Saturday, 9 April 2016

The death of Dr.Kelly and the end of the BBC as an independent broadcaster

In retrospect: the death of Dr David Kelly in 2003

Recently I heard Guy McPherson and Mike Silwa joking between themselves and wondering aloud if they had much more to say on their radio show that hadn’t been said before.

I must say I have been feeling the same increasingly as I struggle to keep up with the daily headlines which testify to things deteriorating at breakneck pace on every front.

I have been wondering if people out there are feeling the same with a slight fall-off of numbers reading this blog and a fall-off in Facebook activity.

Doomer fatigue?

How long before we have to say that we’ve got it and we can’t keep up with the obsessive following of the race to the bottom?

That has got me interested in taking pause and looking back to get some sense of how we got from There to Here.

In terms of the elite’s War on the Truth it is clear that media organisations such as the BBC (I know far more about the British media than the American one) have always tried to please their political superiors and have not wanted to upset the applecart too much.

However, in the past they were always willing to ask questions. Now they are plainly NOT and are no more than the propaganda arms of imperialist governments.

I always knew that 9/11 and the lead-up to the invasion of Iraq were key in this. In the British context I was vaguely aware of the “dodgy dossier”, sexed up by the government, to justify the illegal invasion of a sovereign nation. I was aware,in the back of my mind, of the case of Dr.David Kelly (althought I had forgotten his name and of the whitewash that followed) and that the BBC had been forced to apologise for telling the truth.

This was followed by a purge of the BBC with management and some journalists being removed.

Since then, the BBC has died as a quasi-independent broadcaster and become nothing more than the mouthpiece of the government.

It is clear that Dr. Kelly was assassinated- at the very least the idea that he committed suicide is preposterous.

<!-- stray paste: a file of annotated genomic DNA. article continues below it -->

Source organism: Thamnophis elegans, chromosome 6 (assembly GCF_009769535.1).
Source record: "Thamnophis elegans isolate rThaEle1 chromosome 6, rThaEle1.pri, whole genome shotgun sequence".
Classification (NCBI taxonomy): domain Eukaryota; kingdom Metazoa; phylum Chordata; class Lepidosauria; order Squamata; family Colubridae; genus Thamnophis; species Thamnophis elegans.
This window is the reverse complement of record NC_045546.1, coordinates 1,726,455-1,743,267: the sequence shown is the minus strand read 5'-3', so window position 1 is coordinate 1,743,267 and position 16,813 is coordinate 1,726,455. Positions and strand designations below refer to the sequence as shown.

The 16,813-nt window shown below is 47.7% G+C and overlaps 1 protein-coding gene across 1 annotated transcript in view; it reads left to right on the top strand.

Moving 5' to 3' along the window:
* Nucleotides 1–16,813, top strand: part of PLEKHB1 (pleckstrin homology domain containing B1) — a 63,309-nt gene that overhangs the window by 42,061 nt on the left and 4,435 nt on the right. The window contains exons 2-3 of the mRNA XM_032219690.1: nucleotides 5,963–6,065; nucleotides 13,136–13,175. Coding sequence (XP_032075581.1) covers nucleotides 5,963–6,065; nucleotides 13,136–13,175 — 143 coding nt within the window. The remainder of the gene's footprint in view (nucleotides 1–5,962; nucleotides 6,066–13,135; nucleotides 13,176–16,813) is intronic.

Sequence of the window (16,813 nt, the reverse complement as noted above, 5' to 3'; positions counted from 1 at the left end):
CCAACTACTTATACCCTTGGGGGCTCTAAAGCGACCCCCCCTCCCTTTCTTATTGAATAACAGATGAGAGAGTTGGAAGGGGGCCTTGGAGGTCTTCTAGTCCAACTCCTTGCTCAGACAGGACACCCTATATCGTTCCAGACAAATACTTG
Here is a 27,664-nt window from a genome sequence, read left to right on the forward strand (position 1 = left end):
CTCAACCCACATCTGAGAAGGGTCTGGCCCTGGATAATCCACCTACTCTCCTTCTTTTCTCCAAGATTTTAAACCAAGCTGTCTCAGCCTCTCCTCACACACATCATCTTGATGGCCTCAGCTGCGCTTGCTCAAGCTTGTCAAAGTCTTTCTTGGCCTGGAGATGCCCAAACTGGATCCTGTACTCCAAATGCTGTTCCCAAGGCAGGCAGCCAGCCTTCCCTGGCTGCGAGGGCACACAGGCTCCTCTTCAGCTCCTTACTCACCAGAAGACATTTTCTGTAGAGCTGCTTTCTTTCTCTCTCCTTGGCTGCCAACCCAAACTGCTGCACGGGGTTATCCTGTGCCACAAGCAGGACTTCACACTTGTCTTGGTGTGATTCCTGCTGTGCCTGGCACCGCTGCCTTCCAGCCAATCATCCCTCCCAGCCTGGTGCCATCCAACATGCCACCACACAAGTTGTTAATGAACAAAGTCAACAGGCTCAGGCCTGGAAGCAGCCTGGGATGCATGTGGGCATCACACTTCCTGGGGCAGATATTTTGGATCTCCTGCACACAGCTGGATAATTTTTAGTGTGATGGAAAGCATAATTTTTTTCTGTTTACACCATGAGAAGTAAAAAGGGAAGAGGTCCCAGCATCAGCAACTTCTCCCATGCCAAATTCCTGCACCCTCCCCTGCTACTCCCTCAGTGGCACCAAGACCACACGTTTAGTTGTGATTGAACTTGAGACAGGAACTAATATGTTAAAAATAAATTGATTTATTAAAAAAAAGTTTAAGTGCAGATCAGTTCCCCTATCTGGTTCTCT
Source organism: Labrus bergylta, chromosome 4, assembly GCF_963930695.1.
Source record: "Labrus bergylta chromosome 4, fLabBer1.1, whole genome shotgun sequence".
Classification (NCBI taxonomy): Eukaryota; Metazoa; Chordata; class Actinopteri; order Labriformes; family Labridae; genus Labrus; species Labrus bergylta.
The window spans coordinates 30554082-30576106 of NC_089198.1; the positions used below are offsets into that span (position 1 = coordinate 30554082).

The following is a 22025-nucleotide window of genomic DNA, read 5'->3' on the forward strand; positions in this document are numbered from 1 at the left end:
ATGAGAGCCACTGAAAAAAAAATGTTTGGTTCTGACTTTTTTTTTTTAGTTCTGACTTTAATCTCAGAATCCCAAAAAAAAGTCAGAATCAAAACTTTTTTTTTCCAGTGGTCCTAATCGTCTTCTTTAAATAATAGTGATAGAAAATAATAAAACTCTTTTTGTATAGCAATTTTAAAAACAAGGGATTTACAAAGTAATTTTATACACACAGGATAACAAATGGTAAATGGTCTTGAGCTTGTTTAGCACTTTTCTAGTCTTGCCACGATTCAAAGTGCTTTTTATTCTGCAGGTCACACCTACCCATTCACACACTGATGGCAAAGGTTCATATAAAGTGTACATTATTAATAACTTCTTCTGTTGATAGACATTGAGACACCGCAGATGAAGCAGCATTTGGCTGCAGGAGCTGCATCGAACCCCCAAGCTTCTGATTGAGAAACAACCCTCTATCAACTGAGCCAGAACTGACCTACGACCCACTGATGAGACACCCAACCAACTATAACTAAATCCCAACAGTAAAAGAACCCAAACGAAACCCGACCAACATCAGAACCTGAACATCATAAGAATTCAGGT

The British state has, in all probability, been responsible for at least two high-profile cases (Dr Kelly and Princess Diana) and quite possibly for the murder of Litvinenko (pinned on Vladimir Putin) as well as the suiciding of Boris Berzovsky.

Below, I have provided some resources to look at the background to Britain’s support for the invasion of Iraq.

· Governors' decision was 'betrayal' of corporation
· Tribunal to rule whether minutes can be published

Coverage on the BBC and the Hutton enquiry in the Guardian HERE

Conspiracy Files:Was Dr 

Kelly murdered?

Chris Tryhorn

25 September, 2007

I'm not usually one for conspiracy theories but the death of David Kelly struck me at the time as distinctly odd, sinister even. Over the summer of 2003, when like most journalists I was gripped by the Hutton inquiry, the suspicion that he may not have taken his own life was always at the back of my mind. So I was intrigued by last night's Conspiracy Files on BBC2, which revisited the tragedy.

To recap: David Kelly was the government scientist at the centre of a huge, poisonous row between the government and the BBC. The row arose from allegations that the government used evidence in a dossier making the case for war in Iraq knowing that the information was probably wrong. Kelly was outed by the government as the source of the controversial report by Today reporter Andrew Gilligan and endured a notoriously vicious grilling at the hands of a parliamentary select committee.